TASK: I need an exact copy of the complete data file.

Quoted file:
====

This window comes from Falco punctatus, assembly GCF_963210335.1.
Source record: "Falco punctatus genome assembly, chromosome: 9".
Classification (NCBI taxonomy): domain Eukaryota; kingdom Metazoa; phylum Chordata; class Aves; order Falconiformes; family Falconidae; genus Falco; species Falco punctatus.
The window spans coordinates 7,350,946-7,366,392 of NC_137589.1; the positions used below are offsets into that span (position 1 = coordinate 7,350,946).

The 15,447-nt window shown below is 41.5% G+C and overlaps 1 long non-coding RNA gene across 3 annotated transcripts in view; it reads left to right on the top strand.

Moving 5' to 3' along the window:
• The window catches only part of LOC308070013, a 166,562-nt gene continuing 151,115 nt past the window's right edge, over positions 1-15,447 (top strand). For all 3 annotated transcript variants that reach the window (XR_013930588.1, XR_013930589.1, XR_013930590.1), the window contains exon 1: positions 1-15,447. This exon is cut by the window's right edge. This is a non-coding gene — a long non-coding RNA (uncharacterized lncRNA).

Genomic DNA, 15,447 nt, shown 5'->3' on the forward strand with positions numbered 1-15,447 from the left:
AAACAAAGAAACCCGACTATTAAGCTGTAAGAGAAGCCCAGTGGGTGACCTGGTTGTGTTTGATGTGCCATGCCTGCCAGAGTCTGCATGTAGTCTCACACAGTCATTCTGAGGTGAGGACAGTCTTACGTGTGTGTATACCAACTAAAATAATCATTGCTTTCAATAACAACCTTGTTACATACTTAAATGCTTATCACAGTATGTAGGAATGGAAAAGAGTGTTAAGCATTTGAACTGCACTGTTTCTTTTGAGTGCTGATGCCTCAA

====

This window comes from Falco punctatus, assembly GCF_963210335.1.
Source record: "Falco punctatus genome assembly, chromosome: 9".
Classification (NCBI taxonomy): domain Eukaryota; kingdom Metazoa; phylum Chordata; class Aves; order Falconiformes; family Falconidae; genus Falco; species Falco punctatus.
The window spans coordinates 7,350,946-7,366,392 of NC_137589.1; the positions used below are offsets into that span (position 1 = coordinate 7,350,946).

The 15,447-nt window shown below is 41.5% G+C and overlaps 1 long non-coding RNA gene across 3 annotated transcripts in view; it reads left to right on the top strand.

Moving 5' to 3' along the window:
• The window catches only part of LOC308070013, a 166,562-nt gene continuing 151,115 nt past the window's right edge, over positions 1-15,447 (top strand). For all 3 annotated transcript variants that reach the window (XR_013930588.1, XR_013930589.1, XR_013930590.1), the window contains exon 1: positions 1-15,447. This exon is cut by the window's right edge. This is a non-coding gene — a long non-coding RNA (uncharacterized lncRNA).

Genomic DNA, 15,447 nt, shown 5'->3' on the forward strand with positions numbered 1-15,447 from the left:
AAACAAAGAAACCCGACTATTAAGCTGTAAGAGAAGCCCAGTGGGTGACCTGGTTGTGTTTGATGTGCCATGCCTGCCAGAGTCTGCATGTAGTCTCACACAGTCATTCTGAGGTGAGGACAGTCTTACGTGTGTGTATACCAACTAAAATAATCATTGCTTTCAATAACAACCTTGTTACATACTTAAATGCTTATCACAGTATGTAGGAATGGAAAAGAGTGTTAAGCATTTGAACTGCACTGTTTCTTTTGAGTGCTGATGCCTCAA